Some people might disagree with how I’m going to break this section down but I’m going to put the larger omnidirectional multi-element antennas into this category with the really big directional antennas. I’m doing this because recently a new type of omnidirectional is that the market and it’s a multi-element model and they can produce some pretty amazing results, at least they have for me.
Let’s start out with the really big directional antennas. These antennas can be good for up to 120 miles from your antenna farm, but don’t be deceived by the size of the box they come in. These antennas assemble in multiple sections and can be well over 12 feet in length. If you’re out a long ways from your antenna farms though a large directional antenna is definitely going to be needed. You can even possibly add an antenna rotor to center it on multiple broadcaster antennas. More about antenna rotor’s later.
The larger omnidirectional antennas, which in a lot of cases simply double the amount of elements on the medium-size versions, can be good up to 70 miles from the transmitter. When combined with an amplifier, these units can produce some amazing television viewing. In my case 95% of the time the signal comes through crystal clear even with the crappy weather we have most the time here in the Seattle area. You can tell I like these larger omnidirectional antennas can’t you?
Let’s talk about antenna rotators.
A new trend I see popping up is to take directional antennas and slap an antenna rotator on them and then call them multidirectional. I guess as long as the antenna rotator continues to work it is multidirectional, but if that antenna rotor ceases to operate its now directional. In addition a lot of these antenna rotors are absolutely crap and they may have you on the roof or mast replacing them in short order. Another big minus to these is that if you have multiple televisions in the house you may be fighting with someone over which way they want the antenna pointed. Just sayin!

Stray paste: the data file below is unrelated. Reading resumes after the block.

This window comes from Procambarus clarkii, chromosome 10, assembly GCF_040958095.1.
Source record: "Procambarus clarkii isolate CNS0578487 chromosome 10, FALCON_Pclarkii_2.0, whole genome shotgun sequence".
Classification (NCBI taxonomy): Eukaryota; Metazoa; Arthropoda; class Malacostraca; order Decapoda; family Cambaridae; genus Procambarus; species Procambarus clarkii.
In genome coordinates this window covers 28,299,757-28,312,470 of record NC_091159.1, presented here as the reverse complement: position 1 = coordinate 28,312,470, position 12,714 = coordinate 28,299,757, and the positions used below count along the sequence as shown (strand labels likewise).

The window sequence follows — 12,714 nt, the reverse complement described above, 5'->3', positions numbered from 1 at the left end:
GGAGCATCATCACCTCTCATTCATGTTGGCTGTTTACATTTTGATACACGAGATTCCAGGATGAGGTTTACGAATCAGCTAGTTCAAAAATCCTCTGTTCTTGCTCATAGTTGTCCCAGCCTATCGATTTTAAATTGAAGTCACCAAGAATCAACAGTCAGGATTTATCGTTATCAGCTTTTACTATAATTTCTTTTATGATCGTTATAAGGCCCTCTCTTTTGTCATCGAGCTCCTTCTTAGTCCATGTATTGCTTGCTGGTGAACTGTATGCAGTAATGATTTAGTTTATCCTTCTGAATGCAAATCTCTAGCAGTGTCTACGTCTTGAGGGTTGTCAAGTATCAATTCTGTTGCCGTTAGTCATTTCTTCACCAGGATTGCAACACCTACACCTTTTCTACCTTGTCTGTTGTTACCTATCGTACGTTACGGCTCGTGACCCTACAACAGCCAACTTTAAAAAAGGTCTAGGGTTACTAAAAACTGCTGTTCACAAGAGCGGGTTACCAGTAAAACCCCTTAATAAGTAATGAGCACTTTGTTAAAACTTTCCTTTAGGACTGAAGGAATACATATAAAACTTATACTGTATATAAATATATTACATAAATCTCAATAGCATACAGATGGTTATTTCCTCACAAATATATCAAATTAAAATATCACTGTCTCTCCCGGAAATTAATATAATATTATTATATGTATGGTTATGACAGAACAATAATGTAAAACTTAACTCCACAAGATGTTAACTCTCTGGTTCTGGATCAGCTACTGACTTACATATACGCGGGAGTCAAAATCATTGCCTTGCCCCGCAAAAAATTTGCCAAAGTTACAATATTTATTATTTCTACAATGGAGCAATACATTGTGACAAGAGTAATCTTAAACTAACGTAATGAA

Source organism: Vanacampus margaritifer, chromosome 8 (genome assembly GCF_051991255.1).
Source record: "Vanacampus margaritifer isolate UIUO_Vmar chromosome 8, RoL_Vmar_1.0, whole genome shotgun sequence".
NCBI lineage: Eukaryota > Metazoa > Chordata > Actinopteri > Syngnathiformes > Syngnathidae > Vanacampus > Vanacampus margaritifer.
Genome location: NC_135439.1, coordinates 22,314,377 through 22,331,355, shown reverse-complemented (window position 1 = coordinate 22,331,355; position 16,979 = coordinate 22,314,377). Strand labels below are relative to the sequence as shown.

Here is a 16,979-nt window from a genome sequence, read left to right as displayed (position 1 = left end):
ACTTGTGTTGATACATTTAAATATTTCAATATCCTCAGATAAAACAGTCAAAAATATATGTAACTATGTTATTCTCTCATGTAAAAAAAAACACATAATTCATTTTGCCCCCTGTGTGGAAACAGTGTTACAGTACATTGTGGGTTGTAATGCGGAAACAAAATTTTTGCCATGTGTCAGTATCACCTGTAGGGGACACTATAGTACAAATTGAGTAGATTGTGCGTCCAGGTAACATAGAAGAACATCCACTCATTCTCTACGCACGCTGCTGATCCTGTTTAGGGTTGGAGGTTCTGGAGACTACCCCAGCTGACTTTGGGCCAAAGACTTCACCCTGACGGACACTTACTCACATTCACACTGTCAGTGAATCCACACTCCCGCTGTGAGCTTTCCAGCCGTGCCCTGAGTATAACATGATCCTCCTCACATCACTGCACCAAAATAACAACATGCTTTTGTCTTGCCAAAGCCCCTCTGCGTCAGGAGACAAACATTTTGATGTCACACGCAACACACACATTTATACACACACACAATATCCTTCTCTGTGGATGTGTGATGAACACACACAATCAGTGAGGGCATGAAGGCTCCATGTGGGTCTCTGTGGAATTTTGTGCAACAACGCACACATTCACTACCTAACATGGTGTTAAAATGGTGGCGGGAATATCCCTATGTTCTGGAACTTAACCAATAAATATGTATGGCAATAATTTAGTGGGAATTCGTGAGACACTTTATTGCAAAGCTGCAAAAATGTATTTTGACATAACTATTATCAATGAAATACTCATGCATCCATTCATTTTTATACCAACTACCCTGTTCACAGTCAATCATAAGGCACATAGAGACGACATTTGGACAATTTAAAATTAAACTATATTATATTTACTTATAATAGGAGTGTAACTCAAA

These are my personal opinions and I know somebody is going to object, but here we go.
- You should only be using a small antenna if you’re very close to your antenna farms and if you do use one make sure it’s multidirectional. Good news is most of them are cheap and if it doesn’t work, return it and move up in size.
- Medium-size antennas can be great if you’re closer than 40 miles to your antenna farms, but only use directional antennas were you have one antenna farms to deal with.
- Larger sized antennas do it all and if you want to make sure that you’re going to get a good signal always err on the side of the bigger antenna. The same advice as with medium antennas applies here for directional versus multidirectional with one caveat. If you’re more than 70 miles away from your antenna farm definitely consider using a large directional antenna, possibly adding an antenna rotator.
Let me say this again I do not like antenna rotators! A good portion of them are crap and although some of them have wireless remotes they generally cause more problems than they solve, especially when they break.
Definitely consider mounting your antenna in your attic space if it’s available. It’s dry and there is no wind to deal with as well its maybe having a source of power available for an amplifier. More about this in step three.
Always, always read the customer reviews attached to any antenna you’re going to buy. You will be surprised how any times you’ll find somebody in a situation really close to yours and you can just copy what they did. One suggestion though, you will run into whiners that had something go wrong and then just went off the deep end in their review. Take those with a grain of salt, a big grain.Tom